Tuesday, June 28, 2016

The importance of drums in Death

This is a drum to die for.

What an idea for our time.  To celebrate death as an opening to new beginnings.  And yet we each do this every day, every moment.  Nothing can be born without a dying.  Every death is a cause of something new to appear.

This new drum from the Journey Oracle is a celebration of death as a doorway. Death is the doorway.

This beautiful blacktail deer on Cortes Island died and so this drum could be born.  So our spiritual practice could have a voice.  This is not bad.  This is normal.  We all die.  We all have a voice that will become another voice. 

Like fractals in Nature—a nonlinear pattern that repeats itself—the handhold of this drum repeats the pattern of the opening in the deer’s hide.  This polished circle of Australian moonstone is a celebration of the space inside the stone. 

It is not the material that surrounds a hole that is so much important.  It is the space inside that is being outlined for us to see.  This opening.  Held in a spider’s web of possibility.  So fragile and yet strong enough to hold a new beginning that is worth the dying for.

This drum is available through my Etsy webstore.  Click on this link to enjoy more stories about how I became a drum maker, 

Saturday, June 18, 2016

How to celebrate Summer Solstice

Here are some thoughts about how to celebrate Summer Solstice from the Journey Oracle.  First, go someplace a little unusual; choose a path not usually taken.

It might be best if this path goes into nature, since after all, Summer Solstice is the Sun's wedding day. Contemplate how old the sun is; take a moment to honor how everything goes old, and also is born.

Try and see something clearly that you do not usually take to the time to notice.  Everything is alive, and turns its face to feel the Sun shining warm. 

Of course life contains risk, but just for this Summer Solstice, feel the support instead of the danger.

 It is good to find someone to celebrate Summer Solstice with you, perhaps a person who works hard, just like the Sun does.  

An invitation to lunch might be just the enticement to have a partner for your celebration.

It's good to keep the setting casual--not too fancy a restaurant--with comfortable seating

and a dress code that is easy to accommodate so everyone can feel relaxed.

Together you might ponder the impermanence of everything, how even this beautifully sunny day is filled with bones.

Yet be sure to look up, and see the bigger vision.  The clouds are just clouds, and the eternal blue sky is not bothered by their passing. 

Thursday, June 9, 2016

Step out of your comfort zone using art

When I painted the Journey Oracle card images, I discovered how to step out of my comfort zone using art.  I did this, perhaps oddly, by setting limitations not on what I could paint, but on how.   Here are some of the stories behind the cards that took me furthest out of my comfort zone.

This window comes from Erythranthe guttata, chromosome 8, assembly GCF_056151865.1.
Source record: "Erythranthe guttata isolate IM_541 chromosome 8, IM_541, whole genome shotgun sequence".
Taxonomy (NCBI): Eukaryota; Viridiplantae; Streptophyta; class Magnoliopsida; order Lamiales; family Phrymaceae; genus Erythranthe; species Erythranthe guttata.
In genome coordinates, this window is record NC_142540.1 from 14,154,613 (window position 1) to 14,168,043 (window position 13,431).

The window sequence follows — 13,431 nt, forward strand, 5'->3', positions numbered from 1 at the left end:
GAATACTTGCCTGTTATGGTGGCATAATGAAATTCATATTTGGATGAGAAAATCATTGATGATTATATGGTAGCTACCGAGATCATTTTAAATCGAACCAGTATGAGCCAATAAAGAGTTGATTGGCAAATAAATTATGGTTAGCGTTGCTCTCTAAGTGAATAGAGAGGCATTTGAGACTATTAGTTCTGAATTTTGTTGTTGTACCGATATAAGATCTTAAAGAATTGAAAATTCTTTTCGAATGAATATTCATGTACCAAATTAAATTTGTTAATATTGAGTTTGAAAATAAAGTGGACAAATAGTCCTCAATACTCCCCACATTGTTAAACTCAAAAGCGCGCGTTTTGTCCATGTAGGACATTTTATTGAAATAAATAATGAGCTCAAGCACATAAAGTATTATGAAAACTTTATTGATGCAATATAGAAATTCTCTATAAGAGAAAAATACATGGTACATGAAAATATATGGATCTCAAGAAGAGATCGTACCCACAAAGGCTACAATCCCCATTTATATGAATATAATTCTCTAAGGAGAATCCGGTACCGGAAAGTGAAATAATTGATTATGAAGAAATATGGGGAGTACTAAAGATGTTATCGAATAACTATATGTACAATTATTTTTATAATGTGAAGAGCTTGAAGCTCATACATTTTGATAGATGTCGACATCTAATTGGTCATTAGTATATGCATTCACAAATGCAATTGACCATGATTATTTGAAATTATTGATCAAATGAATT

My first limitation was that each card could only have one image.  In other words, I could not paint several oracle card pictures and then choose my preferred one.  Perhaps seeing a partially naked body is outside a comfort zone.  This image, however, seemed to add layers of discomfort.  The veil implied a reference to cultures that value a covered body.  The gaze  and expression suggested apprehension and caution.  So many ways to be uncomfortable.  I would have thrown this picture out for the discomfort I felt, yet when we want to consult an Oracle, we often do so because we are feeling discomfort. 

The second limitation was that each image had to be painted in one sitting.  I could not take a break, walk away, reconsider how the image was developing.  I don't care for this fuzzy, unresolved image that is maybe this, possibly that.  My large shamanic paintings are in a photo-realist style that definitely show I value complex detail.  Yet here it is.  The image of Mystery.  And of course this is the oracle card painted to represent Mystery. 

There is something so uppity about this creature.  Arrogant, entitled, vastly annoyed at being interrupted. And then there is the sort-of smiling skull behind.  Altogether creepy.  Each Oracle card had to be aligned to its time of the year, if it corresponded to a season, a phase of the year, a full moon.  This is the Oracle card of Lammas--the earth holiday celebrated on August 1st.  A time of hope and fear when what we have planted is standing, ripe and ready for harvesting, but not yet gathered into the storehouse.  There is lots of hope and fear in this image.

I like this image.  As an art image it is quite satisfying.  The strange perspective, the detached gaze, the elegant gesture.  And yet there is something "other than human" in the odd distortion, the peculiar angle, the lack of connection between movement and form.  There is a saying in belly-dancing, which I spent 9 years performing:  "Go big or go home."  Stepping out of your comfort zone using art is like this dance.  Don't be timid.  Don't be lazy. Get out there and be something outrageous.